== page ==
Another medically legal state (with updates to the law being added as recently as 2016), Florida has stiff penalties for recreational users. Any amount under 20 grams will garner up to a year in jail, a fine, and is tagged as a first-degree misdemeanor; those with more than 20 grams face up to five years. Charges in this state may not be as serious as they are in others, but the laws surrounding cannabis are more specialized and include harsher penalties for synthetic marijuana, as well as “marijuana addiction treatment” for those incarcerated. Consequently, an individual convicted in this state may have their driver’s license revoked, even if the offense occurred without a vehicle present or involved. Florida state laws on marijuana use are constantly changing, and lawmakers are often pushing for harsher sentences.
With possession of just 2 ounces being identified as a Class 1 misdemeanor under South Dakota law, “no person may knowingly possess marijuana” in any amount, and for no reason (medicinal or otherwise). Of the 13 states that have decriminalized recreational use of marijuana and the 46 with medical marijuana laws in place, South Dakota is one of the few left in total defiance. Even users from other states will be charged in the same way as anyone in possession of marijuana in this state, receiving penalties like a 90-day suspension of a person’s license if the substance is found in their vehicle. One report from Pierre, North Dakota reveals a cannabis user being forcibly catheterized after refusing to provide a urine sample to police, and recounts the experience as “degrading” and a violation of his rights.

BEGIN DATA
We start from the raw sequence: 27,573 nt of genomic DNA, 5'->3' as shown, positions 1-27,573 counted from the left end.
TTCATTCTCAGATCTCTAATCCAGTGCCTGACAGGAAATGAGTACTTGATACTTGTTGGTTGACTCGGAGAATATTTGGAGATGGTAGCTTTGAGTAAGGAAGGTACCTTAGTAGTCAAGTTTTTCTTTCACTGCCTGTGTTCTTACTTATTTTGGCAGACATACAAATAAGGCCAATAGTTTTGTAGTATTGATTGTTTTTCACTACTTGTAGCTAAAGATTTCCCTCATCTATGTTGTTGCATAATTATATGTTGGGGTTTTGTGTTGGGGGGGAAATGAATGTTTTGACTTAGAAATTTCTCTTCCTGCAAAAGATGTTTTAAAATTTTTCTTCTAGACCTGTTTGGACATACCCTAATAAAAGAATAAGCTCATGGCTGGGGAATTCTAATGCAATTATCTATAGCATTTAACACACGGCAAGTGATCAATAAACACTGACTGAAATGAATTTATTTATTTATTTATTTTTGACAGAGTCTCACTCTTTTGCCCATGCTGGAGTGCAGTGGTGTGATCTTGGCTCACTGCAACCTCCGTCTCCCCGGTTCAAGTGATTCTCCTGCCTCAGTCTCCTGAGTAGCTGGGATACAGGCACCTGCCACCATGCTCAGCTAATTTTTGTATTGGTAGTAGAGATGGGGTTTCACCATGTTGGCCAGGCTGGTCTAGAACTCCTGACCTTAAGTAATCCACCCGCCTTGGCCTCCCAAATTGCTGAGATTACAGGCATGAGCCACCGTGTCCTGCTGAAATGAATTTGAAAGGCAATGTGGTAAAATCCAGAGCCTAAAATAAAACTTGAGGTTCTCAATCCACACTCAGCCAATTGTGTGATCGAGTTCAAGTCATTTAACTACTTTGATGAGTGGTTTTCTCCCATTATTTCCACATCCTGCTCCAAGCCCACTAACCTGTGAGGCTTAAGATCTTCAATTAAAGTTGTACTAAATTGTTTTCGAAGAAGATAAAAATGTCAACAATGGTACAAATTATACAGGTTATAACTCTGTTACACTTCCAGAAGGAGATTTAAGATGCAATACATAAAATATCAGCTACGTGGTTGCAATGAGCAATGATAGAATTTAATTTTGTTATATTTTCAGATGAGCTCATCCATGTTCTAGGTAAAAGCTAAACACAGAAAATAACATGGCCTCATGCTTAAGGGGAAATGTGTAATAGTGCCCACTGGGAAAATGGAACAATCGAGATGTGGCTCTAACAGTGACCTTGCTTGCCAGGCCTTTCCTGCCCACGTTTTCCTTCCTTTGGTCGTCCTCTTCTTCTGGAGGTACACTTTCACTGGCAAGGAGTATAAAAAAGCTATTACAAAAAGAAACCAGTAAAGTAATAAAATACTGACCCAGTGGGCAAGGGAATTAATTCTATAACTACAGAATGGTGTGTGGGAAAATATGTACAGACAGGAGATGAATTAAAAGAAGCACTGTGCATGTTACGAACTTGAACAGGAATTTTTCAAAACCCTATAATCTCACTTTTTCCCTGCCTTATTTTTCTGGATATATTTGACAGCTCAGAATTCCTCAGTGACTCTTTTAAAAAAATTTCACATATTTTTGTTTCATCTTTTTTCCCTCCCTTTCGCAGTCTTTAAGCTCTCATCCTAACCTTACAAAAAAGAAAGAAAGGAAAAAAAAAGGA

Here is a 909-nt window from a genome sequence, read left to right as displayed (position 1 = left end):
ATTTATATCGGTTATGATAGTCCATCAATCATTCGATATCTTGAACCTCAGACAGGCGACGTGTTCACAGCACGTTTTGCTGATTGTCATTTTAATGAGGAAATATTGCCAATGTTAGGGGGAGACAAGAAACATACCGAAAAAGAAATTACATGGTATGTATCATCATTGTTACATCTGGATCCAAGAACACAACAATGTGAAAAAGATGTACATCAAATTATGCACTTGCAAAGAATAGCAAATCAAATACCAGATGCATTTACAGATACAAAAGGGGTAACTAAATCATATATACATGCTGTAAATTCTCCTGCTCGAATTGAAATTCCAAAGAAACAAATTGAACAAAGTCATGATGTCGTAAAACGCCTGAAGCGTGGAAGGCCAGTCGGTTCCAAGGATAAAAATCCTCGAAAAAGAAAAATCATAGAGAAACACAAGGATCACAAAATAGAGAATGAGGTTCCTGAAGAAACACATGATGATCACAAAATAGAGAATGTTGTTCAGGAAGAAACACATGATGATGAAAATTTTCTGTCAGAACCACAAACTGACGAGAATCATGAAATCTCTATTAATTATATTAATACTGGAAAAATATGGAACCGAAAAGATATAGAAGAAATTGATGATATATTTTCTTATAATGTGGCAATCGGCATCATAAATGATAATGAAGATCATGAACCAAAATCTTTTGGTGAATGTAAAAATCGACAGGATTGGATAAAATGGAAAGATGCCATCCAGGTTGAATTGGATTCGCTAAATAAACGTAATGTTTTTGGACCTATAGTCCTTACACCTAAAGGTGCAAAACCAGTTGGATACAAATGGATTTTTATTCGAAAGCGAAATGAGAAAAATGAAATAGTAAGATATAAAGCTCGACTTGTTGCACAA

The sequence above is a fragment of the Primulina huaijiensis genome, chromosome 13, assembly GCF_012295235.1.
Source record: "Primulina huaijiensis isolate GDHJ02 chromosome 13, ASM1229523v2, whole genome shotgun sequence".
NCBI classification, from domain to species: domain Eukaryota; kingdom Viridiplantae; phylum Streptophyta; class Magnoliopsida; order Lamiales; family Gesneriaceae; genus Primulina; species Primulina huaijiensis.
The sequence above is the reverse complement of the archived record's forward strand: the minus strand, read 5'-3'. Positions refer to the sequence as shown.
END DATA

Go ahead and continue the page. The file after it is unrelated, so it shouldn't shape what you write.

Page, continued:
Another recent addition to the list of states that allow medical cannabis use, Wisconsin’s laws for possession are relatively harsh; just a small amount is considered a Class 1 felony and will result in jail time and a hefty fine. Though many cities in Wisconsin are battling against state law (and 9 of the 10 major cities in the state have decriminalized possession of small amounts), some municipalities adhere strictly to state-appointed guidelines, which levy substantial charges against users. Medical marijuana users in the state are under no distinct advantage, as the statute renders extremely specific. Even the state’s Native American tribes are taking a stand against these strict laws, with the Menominee tribe voting to legalize both types of use on their reservations in 2015.
This state has staunchly resisted the uprising of medical marijuana for years, and outlaws all uses and forms of cannabis to anyone, even those legal in other states. An individual convicted of possessing less than 30 grams will serve jail time and be charged with a Class A misdemeanor, while anything over 30 grams will be tagged as a Class D felony, leaving Indiana with the award for the harshest laws against cannabis users. Those seeking respite in legal states will be prosecuted as well, since Indiana law states that a person caught with trace amounts of marijuana in their systems while driving will be subject to the same laws that apply to possession, even if no actual marijuana is present. In addition to these worrying statutes, research shows that African-Americans are three times as likely to be targeted and arrested for cannabis use.